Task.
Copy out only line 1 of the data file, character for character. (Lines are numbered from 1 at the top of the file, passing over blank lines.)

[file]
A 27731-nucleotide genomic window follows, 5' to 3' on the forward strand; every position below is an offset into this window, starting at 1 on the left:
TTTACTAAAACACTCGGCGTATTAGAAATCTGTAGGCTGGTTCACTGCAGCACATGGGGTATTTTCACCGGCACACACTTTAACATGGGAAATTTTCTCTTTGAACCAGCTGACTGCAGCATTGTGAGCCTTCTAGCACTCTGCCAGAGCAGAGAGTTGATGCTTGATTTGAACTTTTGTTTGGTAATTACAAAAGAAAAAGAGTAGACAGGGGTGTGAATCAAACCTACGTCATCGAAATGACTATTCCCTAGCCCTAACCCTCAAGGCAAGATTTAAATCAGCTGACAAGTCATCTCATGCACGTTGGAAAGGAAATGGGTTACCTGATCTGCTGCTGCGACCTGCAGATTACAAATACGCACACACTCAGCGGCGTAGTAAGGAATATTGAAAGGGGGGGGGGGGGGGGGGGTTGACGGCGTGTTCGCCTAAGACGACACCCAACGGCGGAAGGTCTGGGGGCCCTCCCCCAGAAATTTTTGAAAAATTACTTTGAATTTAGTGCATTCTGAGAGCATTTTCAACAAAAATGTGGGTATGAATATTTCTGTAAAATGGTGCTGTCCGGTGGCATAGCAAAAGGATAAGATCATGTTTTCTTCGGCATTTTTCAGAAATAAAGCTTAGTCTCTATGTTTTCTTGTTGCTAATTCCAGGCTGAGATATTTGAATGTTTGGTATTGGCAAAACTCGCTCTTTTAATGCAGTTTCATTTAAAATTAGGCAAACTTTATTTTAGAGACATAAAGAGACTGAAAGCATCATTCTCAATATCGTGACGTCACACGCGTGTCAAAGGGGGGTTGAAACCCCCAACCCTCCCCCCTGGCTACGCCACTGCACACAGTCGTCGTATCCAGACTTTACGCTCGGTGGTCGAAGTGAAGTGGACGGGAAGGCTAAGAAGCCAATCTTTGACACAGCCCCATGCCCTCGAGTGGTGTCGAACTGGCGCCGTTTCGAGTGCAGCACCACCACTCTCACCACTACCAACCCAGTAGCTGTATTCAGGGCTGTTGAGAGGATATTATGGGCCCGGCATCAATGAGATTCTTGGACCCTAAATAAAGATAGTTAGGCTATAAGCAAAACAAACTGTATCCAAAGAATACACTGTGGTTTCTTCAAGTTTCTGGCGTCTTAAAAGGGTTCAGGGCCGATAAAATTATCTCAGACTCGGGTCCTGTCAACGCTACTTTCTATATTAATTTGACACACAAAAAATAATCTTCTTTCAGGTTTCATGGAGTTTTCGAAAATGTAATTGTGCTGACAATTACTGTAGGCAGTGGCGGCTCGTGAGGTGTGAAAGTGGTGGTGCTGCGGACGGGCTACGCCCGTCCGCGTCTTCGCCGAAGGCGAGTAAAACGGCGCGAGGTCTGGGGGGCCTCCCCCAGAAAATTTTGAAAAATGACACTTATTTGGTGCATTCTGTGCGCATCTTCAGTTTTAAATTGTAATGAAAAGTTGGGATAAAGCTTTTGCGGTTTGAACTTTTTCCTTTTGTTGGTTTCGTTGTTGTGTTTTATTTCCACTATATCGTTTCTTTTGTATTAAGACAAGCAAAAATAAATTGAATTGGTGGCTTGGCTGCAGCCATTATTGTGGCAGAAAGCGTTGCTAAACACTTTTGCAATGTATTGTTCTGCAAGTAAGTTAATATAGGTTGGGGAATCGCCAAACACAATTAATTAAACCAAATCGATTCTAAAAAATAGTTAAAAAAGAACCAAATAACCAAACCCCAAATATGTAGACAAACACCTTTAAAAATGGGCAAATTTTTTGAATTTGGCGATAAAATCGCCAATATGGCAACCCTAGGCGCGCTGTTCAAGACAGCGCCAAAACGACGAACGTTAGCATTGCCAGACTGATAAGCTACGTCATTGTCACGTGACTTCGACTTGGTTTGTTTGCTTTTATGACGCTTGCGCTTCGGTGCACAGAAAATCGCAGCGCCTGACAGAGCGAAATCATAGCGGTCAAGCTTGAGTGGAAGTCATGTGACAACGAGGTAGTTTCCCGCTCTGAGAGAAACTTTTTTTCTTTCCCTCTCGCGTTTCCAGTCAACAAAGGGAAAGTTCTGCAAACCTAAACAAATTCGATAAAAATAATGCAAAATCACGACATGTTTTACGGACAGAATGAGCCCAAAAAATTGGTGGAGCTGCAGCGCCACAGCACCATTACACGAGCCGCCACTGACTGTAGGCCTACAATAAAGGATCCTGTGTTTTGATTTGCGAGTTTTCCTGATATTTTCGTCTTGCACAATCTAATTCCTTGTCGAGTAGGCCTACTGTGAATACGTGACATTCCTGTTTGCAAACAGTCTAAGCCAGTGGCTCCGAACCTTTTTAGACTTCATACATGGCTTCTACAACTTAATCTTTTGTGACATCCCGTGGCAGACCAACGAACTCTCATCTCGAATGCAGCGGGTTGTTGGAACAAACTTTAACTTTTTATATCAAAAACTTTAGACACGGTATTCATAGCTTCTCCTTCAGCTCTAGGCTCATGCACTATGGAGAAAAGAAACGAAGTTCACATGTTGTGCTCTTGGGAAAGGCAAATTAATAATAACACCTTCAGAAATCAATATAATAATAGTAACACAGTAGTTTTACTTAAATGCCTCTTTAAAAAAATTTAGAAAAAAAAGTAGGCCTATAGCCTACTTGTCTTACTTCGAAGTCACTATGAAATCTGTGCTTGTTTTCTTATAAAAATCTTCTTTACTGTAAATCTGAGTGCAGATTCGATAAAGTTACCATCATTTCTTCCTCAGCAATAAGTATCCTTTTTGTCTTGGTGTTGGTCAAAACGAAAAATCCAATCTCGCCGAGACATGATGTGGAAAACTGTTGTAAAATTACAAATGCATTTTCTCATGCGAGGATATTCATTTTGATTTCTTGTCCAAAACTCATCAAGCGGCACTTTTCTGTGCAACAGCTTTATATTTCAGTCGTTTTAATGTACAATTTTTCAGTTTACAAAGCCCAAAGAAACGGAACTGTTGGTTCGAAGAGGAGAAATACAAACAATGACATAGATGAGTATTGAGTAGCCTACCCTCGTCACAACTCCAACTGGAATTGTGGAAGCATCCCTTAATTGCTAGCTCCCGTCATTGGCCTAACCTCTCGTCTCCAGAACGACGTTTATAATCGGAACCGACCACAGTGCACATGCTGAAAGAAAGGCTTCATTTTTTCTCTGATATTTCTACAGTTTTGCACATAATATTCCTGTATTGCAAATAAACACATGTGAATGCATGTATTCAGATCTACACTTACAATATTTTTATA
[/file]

A 27731-nucleotide genomic window follows, 5' to 3' on the forward strand; every position below is an offset into this window, starting at 1 on the left: